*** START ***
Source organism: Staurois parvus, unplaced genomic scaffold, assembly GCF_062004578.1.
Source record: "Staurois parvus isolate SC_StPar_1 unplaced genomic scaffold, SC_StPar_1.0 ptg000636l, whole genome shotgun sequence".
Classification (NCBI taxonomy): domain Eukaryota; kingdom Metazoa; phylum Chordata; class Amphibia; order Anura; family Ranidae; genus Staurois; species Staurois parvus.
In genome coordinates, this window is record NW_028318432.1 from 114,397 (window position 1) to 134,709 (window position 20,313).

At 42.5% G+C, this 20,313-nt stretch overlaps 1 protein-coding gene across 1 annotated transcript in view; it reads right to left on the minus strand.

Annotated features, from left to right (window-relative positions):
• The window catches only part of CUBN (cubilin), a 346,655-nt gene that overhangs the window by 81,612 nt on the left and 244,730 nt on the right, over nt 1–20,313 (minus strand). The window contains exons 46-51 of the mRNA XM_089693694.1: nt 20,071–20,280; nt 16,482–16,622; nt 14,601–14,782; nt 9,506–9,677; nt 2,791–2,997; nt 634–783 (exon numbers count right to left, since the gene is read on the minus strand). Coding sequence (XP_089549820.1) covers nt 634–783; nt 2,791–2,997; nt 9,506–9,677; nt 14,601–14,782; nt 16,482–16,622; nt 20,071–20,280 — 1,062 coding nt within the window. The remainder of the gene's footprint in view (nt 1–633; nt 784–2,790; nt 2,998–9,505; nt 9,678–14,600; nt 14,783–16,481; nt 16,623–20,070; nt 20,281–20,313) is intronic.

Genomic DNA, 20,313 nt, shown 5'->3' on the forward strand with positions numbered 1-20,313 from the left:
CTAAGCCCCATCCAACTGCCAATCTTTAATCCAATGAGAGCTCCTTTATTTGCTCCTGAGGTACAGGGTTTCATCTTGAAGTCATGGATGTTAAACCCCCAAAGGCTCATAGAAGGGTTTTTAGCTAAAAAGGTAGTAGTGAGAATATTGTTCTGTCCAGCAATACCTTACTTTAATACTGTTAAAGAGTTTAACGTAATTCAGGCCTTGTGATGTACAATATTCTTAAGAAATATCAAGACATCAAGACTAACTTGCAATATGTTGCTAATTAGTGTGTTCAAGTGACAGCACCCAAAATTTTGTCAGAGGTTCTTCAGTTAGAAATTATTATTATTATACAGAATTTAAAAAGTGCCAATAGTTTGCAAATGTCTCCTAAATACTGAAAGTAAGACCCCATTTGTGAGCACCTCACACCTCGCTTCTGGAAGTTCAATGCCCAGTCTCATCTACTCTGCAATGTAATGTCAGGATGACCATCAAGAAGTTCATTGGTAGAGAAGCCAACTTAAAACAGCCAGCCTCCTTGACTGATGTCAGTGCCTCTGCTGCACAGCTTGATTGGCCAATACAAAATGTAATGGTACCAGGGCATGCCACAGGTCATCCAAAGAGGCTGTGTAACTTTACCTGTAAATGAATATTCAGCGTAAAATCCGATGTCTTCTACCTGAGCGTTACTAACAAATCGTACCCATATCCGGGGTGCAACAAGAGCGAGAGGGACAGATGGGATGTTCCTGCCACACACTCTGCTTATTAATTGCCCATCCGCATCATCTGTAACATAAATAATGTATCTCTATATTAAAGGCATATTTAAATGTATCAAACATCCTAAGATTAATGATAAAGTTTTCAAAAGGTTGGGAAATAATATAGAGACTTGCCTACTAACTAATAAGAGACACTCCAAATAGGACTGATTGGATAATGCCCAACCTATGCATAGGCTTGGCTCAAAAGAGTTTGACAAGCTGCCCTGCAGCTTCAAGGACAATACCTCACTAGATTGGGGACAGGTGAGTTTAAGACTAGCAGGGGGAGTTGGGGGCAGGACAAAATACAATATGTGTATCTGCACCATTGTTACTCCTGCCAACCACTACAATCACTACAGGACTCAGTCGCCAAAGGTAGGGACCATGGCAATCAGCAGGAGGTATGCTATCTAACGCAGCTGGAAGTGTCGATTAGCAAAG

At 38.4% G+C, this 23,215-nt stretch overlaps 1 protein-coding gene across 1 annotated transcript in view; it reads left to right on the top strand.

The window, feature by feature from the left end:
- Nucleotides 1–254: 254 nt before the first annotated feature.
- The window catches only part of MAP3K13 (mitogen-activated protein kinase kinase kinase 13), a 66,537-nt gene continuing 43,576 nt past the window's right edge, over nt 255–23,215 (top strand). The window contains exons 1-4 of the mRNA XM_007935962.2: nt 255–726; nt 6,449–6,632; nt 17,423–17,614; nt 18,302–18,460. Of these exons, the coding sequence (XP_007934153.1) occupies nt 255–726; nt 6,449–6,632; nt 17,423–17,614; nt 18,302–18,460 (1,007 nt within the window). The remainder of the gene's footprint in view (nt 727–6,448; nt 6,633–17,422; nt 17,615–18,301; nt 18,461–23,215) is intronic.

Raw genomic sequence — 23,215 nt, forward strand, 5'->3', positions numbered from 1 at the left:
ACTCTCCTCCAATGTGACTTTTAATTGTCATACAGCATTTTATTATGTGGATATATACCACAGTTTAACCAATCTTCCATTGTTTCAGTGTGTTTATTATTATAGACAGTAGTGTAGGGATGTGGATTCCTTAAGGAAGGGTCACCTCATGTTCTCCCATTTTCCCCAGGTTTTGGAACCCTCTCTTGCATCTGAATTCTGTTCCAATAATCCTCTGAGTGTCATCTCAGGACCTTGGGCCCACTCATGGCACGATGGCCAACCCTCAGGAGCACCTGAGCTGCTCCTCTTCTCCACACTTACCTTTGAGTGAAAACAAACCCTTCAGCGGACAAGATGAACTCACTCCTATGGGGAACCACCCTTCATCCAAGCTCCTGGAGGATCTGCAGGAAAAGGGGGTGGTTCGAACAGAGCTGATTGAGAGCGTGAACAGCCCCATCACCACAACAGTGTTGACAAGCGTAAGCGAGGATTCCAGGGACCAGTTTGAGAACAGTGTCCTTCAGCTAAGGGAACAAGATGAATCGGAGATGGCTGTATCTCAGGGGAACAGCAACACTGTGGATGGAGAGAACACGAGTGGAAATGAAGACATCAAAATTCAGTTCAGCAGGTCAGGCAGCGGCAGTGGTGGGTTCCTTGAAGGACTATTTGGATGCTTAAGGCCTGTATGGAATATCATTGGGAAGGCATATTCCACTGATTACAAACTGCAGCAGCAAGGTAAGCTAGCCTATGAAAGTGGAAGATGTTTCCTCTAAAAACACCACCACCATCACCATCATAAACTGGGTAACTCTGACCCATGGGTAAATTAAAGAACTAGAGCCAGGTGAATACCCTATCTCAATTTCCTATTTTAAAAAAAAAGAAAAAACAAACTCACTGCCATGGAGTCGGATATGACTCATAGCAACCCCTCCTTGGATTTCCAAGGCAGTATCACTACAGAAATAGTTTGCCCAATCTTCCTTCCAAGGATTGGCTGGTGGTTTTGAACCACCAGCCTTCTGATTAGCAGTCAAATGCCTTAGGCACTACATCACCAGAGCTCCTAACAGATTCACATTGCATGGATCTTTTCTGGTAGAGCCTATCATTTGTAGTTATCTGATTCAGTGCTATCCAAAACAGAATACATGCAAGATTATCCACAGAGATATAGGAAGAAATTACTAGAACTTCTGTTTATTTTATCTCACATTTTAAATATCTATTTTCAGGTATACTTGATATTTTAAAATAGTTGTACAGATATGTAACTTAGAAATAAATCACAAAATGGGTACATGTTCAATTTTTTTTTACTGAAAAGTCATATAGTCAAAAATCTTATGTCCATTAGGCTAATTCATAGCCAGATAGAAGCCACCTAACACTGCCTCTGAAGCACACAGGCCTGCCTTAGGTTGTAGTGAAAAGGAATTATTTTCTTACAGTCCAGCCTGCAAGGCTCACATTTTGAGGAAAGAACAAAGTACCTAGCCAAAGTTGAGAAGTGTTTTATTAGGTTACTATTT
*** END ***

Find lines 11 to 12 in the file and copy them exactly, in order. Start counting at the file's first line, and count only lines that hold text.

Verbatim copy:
The window, feature by feature from the left end:
- Nucleotides 1–254: 254 nt before the first annotated feature.